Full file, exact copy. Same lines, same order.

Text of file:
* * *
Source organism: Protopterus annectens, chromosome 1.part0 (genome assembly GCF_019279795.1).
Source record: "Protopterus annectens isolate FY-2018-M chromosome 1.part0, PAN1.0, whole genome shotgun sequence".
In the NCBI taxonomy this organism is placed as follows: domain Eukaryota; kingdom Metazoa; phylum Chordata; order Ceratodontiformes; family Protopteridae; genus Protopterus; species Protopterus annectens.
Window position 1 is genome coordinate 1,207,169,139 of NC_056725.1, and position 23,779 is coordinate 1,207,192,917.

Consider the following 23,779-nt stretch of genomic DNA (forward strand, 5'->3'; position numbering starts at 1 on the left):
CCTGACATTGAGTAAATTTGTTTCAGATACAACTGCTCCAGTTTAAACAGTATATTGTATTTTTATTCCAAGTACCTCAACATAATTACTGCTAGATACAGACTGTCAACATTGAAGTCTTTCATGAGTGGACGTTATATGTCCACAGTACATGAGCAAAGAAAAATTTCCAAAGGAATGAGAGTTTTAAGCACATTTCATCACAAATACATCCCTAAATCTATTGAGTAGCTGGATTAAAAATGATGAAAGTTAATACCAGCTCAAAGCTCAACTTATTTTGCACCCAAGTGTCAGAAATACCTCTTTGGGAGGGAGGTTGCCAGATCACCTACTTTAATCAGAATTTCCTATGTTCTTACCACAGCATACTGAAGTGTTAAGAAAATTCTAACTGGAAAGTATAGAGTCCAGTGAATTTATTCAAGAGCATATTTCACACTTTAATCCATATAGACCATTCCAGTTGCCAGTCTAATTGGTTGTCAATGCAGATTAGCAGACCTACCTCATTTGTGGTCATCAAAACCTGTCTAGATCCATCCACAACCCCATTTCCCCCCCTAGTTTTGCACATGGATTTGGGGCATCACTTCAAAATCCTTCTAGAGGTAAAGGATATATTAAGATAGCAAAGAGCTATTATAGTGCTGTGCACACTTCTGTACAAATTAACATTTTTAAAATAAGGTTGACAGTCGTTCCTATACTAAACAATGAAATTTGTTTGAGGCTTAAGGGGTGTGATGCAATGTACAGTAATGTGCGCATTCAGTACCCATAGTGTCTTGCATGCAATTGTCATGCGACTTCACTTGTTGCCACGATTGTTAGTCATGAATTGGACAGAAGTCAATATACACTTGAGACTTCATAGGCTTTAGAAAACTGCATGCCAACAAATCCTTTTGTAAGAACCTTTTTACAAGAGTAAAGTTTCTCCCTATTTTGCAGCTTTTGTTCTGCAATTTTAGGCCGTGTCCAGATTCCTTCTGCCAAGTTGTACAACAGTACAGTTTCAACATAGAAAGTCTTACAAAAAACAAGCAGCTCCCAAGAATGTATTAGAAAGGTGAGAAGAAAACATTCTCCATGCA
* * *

Source organism: Protopterus annectens, chromosome 1.part0 (genome assembly GCF_019279795.1).
Source record: "Protopterus annectens isolate FY-2018-M chromosome 1.part0, PAN1.0, whole genome shotgun sequence".
In the NCBI taxonomy this organism is placed as follows: domain Eukaryota; kingdom Metazoa; phylum Chordata; order Ceratodontiformes; family Protopteridae; genus Protopterus; species Protopterus annectens.
Window position 1 is genome coordinate 1,207,169,139 of NC_056725.1, and position 23,779 is coordinate 1,207,192,917.

Consider the following 23,779-nt stretch of genomic DNA (forward strand, 5'->3'; position numbering starts at 1 on the left):
CCTGACATTGAGTAAATTTGTTTCAGATACAACTGCTCCAGTTTAAACAGTATATTGTATTTTTATTCCAAGTACCTCAACATAATTACTGCTAGATACAGACTGTCAACATTGAAGTCTTTCATGAGTGGACGTTATATGTCCACAGTACATGAGCAAAGAAAAATTTCCAAAGGAATGAGAGTTTTAAGCACATTTCATCACAAATACATCCCTAAATCTATTGAGTAGCTGGATTAAAAATGATGAAAGTTAATACCAGCTCAAAGCTCAACTTATTTTGCACCCAAGTGTCAGAAATACCTCTTTGGGAGGGAGGTTGCCAGATCACCTACTTTAATCAGAATTTCCTATGTTCTTACCACAGCATACTGAAGTGTTAAGAAAATTCTAACTGGAAAGTATAGAGTCCAGTGAATTTATTCAAGAGCATATTTCACACTTTAATCCATATAGACCATTCCAGTTGCCAGTCTAATTGGTTGTCAATGCAGATTAGCAGACCTACCTCATTTGTGGTCATCAAAACCTGTCTAGATCCATCCACAACCCCATTTCCCCCCCTAGTTTTGCACATGGATTTGGGGCATCACTTCAAAATCCTTCTAGAGGTAAAGGATATATTAAGATAGCAAAGAGCTATTATAGTGCTGTGCACACTTCTGTACAAATTAACATTTTTAAAATAAGGTTGACAGTCGTTCCTATACTAAACAATGAAATTTGTTTGAGGCTTAAGGGGTGTGATGCAATGTACAGTAATGTGCGCATTCAGTACCCATAGTGTCTTGCATGCAATTGTCATGCGACTTCACTTGTTGCCACGATTGTTAGTCATGAATTGGACAGAAGTCAATATACACTTGAGACTTCATAGGCTTTAGAAAACTGCATGCCAACAAATCCTTTTGTAAGAACCTTTTTACAAGAGTAAAGTTTCTCCCTATTTTGCAGCTTTTGTTCTGCAATTTTAGGCCGTGTCCAGATTCCTTCTGCCAAGTTGTACAACAGTACAGTTTCAACATAGAAAGTCTTACAAAAAACAAGCAGCTCCCAAGAATGTATTAGAAAGGTGAGAAGAAAACATTCTCCATGCA